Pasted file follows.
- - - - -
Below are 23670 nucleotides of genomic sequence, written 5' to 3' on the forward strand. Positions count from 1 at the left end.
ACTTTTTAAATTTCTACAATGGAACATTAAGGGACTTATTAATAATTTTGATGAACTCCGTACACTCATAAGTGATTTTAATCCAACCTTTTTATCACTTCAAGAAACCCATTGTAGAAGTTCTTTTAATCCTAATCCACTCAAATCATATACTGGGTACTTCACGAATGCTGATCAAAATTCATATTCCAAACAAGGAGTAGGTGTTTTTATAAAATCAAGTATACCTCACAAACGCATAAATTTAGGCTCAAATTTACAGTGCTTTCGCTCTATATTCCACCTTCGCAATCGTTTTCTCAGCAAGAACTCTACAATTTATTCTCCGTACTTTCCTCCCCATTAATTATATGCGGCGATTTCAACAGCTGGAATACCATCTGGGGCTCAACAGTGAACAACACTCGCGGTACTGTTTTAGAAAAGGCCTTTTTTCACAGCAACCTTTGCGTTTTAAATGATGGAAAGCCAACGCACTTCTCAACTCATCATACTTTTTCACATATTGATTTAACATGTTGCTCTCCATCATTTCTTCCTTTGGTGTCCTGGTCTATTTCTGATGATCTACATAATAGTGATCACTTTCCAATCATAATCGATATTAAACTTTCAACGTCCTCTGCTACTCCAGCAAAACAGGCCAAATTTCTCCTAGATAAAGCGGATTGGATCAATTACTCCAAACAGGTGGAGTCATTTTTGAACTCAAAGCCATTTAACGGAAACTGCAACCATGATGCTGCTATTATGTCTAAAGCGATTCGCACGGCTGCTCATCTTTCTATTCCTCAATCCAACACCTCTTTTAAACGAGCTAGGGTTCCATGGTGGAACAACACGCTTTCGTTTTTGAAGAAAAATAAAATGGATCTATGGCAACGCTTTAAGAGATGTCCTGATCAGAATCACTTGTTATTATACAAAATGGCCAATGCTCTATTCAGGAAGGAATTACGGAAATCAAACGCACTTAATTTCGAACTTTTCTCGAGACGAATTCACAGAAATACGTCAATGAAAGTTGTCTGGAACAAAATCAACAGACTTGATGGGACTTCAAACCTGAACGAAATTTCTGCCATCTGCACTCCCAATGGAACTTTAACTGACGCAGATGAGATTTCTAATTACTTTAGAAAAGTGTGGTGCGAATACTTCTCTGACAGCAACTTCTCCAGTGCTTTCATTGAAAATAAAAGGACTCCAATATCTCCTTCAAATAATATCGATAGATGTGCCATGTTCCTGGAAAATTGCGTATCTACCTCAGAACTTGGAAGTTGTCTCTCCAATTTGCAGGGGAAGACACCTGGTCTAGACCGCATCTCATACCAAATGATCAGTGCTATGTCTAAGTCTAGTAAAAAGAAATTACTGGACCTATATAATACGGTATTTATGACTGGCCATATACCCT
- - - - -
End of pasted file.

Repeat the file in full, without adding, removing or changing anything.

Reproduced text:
Below are 23670 nucleotides of genomic sequence, written 5' to 3' on the forward strand. Positions count from 1 at the left end.
ACTTTTTAAATTTCTACAATGGAACATTAAGGGACTTATTAATAATTTTGATGAACTCCGTACACTCATAAGTGATTTTAATCCAACCTTTTTATCACTTCAAGAAACCCATTGTAGAAGTTCTTTTAATCCTAATCCACTCAAATCATATACTGGGTACTTCACGAATGCTGATCAAAATTCATATTCCAAACAAGGAGTAGGTGTTTTTATAAAATCAAGTATACCTCACAAACGCATAAATTTAGGCTCAAATTTACAGTGCTTTCGCTCTATATTCCACCTTCGCAATCGTTTTCTCAGCAAGAACTCTACAATTTATTCTCCGTACTTTCCTCCCCATTAATTATATGCGGCGATTTCAACAGCTGGAATACCATCTGGGGCTCAACAGTGAACAACACTCGCGGTACTGTTTTAGAAAAGGCCTTTTTTCACAGCAACCTTTGCGTTTTAAATGATGGAAAGCCAACGCACTTCTCAACTCATCATACTTTTTCACATATTGATTTAACATGTTGCTCTCCATCATTTCTTCCTTTGGTGTCCTGGTCTATTTCTGATGATCTACATAATAGTGATCACTTTCCAATCATAATCGATATTAAACTTTCAACGTCCTCTGCTACTCCAGCAAAACAGGCCAAATTTCTCCTAGATAAAGCGGATTGGATCAATTACTCCAAACAGGTGGAGTCATTTTTGAACTCAAAGCCATTTAACGGAAACTGCAACCATGATGCTGCTATTATGTCTAAAGCGATTCGCACGGCTGCTCATCTTTCTATTCCTCAATCCAACACCTCTTTTAAACGAGCTAGGGTTCCATGGTGGAACAACACGCTTTCGTTTTTGAAGAAAAATAAAATGGATCTATGGCAACGCTTTAAGAGATGTCCTGATCAGAATCACTTGTTATTATACAAAATGGCCAATGCTCTATTCAGGAAGGAATTACGGAAATCAAACGCACTTAATTTCGAACTTTTCTCGAGACGAATTCACAGAAATACGTCAATGAAAGTTGTCTGGAACAAAATCAACAGACTTGATGGGACTTCAAACCTGAACGAAATTTCTGCCATCTGCACTCCCAATGGAACTTTAACTGACGCAGATGAGATTTCTAATTACTTTAGAAAAGTGTGGTGCGAATACTTCTCTGACAGCAACTTCTCCAGTGCTTTCATTGAAAATAAAAGGACTCCAATATCTCCTTCAAATAATATCGATAGATGTGCCATGTTCCTGGAAAATTGCGTATCTACCTCAGAACTTGGAAGTTGTCTCTCCAATTTGCAGGGGAAGACACCTGGTCTAGACCGCATCTCATACCAAATGATCAGTGCTATGTCTAAGTCTAGTAAAAAGAAATTACTGGACCTATATAATACGGTATTTATGACTGGCCATATACCCT